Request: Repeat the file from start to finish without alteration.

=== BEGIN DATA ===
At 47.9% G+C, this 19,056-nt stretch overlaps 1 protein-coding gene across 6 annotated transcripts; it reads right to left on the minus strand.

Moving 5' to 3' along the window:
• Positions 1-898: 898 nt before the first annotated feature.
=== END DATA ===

At 47.9% G+C, this 19,056-nt stretch overlaps 1 protein-coding gene across 6 annotated transcripts; it reads right to left on the minus strand.

Moving 5' to 3' along the window:
• Positions 1-898: 898 nt before the first annotated feature.